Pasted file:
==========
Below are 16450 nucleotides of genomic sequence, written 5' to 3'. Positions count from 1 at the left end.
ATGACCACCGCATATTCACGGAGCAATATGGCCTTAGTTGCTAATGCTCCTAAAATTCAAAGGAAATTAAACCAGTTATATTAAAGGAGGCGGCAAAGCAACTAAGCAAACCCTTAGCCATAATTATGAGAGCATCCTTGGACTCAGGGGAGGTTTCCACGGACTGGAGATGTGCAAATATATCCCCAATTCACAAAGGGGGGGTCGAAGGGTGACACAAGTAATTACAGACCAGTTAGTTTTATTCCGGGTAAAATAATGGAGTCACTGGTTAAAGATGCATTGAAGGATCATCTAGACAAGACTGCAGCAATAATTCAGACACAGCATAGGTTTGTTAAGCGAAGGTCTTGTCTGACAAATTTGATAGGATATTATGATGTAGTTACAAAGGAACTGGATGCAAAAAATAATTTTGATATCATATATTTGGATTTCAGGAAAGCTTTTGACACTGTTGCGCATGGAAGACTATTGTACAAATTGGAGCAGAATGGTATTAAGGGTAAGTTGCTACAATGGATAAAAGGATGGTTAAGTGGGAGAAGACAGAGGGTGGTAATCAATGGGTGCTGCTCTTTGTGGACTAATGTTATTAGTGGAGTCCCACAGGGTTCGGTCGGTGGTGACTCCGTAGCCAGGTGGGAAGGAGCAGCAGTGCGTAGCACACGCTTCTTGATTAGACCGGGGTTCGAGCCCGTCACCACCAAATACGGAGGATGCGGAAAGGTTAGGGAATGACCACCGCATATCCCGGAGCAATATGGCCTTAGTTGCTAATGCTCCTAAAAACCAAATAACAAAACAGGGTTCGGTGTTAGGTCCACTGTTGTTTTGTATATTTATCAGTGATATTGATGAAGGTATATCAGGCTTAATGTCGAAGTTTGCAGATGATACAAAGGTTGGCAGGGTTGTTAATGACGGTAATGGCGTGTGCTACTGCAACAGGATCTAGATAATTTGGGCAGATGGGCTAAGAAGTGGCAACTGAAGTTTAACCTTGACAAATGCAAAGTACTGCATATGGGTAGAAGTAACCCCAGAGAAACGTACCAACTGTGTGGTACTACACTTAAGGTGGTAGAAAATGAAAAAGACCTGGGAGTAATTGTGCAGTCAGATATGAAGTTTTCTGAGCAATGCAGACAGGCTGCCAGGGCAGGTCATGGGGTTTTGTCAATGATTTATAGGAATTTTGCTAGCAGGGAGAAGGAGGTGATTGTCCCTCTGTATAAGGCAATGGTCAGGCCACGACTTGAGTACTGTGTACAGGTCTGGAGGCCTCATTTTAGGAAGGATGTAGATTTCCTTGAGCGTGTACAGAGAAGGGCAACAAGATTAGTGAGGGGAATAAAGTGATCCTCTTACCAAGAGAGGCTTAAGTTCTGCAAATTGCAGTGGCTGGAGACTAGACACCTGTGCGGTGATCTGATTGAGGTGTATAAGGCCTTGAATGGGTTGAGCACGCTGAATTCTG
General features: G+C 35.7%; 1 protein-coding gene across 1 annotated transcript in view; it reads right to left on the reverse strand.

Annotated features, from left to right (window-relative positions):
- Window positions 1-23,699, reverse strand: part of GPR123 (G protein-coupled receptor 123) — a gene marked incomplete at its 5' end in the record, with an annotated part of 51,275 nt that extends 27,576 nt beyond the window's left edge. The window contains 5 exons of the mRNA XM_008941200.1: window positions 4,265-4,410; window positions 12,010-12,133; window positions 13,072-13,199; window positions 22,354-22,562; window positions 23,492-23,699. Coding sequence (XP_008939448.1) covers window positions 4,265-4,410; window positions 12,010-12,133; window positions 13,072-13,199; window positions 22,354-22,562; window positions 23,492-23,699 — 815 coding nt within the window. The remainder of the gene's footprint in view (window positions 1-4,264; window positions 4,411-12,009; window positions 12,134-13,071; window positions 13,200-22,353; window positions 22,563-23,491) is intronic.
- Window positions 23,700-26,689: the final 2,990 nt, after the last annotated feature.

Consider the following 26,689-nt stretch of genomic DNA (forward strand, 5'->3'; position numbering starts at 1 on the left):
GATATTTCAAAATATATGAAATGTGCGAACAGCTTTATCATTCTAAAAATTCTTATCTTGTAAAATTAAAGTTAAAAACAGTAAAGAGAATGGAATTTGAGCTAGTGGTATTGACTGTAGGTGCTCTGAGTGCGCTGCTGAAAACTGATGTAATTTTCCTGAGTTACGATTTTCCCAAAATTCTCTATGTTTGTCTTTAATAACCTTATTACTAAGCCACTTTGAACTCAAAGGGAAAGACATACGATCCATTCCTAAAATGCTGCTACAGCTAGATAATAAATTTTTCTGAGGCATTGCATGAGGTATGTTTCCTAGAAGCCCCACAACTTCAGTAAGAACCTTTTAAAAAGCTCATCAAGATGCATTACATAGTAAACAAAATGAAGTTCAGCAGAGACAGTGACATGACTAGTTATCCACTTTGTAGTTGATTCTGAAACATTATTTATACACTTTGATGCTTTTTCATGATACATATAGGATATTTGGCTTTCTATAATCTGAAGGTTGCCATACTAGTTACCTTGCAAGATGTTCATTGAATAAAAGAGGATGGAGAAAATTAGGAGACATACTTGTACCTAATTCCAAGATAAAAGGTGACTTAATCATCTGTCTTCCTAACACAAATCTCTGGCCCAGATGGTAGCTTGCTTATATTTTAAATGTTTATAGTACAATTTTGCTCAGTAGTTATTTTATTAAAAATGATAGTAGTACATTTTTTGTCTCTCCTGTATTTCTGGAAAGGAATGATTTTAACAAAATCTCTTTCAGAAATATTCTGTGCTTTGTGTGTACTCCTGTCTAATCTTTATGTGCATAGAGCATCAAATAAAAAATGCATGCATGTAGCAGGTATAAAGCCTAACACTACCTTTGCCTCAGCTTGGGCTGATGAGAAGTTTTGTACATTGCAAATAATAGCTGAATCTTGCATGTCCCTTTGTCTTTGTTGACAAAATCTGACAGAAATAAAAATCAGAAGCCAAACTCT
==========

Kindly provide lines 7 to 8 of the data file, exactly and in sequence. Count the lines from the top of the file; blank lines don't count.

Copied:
Consider the following 26,689-nt stretch of genomic DNA (forward strand, 5'->3'; position numbering starts at 1 on the left):
GATATTTCAAAATATATGAAATGTGCGAACAGCTTTATCATTCTAAAAATTCTTATCTTGTAAAATTAAAGTTAAAAACAGTAAAGAGAATGGAATTTGAGCTAGTGGTATTGACTGTAGGTGCTCTGAGTGCGCTGCTGAAAACTGATGTAATTTTCCTGAGTTACGATTTTCCCAAAATTCTCTATGTTTGTCTTTAATAACCTTATTACTAAGCCACTTTGAACTCAAAGGGAAAGACATACGATCCATTCCTAAAATGCTGCTACAGCTAGATAATAAATTTTTCTGAGGCATTGCATGAGGTATGTTTCCTAGAAGCCCCACAACTTCAGTAAGAACCTTTTAAAAAGCTCATCAAGATGCATTACATAGTAAACAAAATGAAGTTCAGCAGAGACAGTGACATGACTAGTTATCCACTTTGTAGTTGATTCTGAAACATTATTTATACACTTTGATGCTTTTTCATGATACATATAGGATATTTGGCTTTCTATAATCTGAAGGTTGCCATACTAGTTACCTTGCAAGATGTTCATTGAATAAAAGAGGATGGAGAAAATTAGGAGACATACTTGTACCTAATTCCAAGATAAAAGGTGACTTAATCATCTGTCTTCCTAACACAAATCTCTGGCCCAGATGGTAGCTTGCTTATATTTTAAATGTTTATAGTACAATTTTGCTCAGTAGTTATTTTATTAAAAATGATAGTAGTACATTTTTTGTCTCTCCTGTATTTCTGGAAAGGAATGATTTTAACAAAATCTCTTTCAGAAATATTCTGTGCTTTGTGTGTACTCCTGTCTAATCTTTATGTGCATAGAGCATCAAATAAAAAATGCATGCATGTAGCAGGTATAAAGCCTAACACTACCTTTGCCTCAGCTTGGGCTGATGAGAAGTTTTGTACATTGCAAATAATAGCTGAATCTTGCATGTCCCTTTGTCTTTGTTGACAAAATCTGACAGAAATAAAAATCAGAAGCCAAACTCT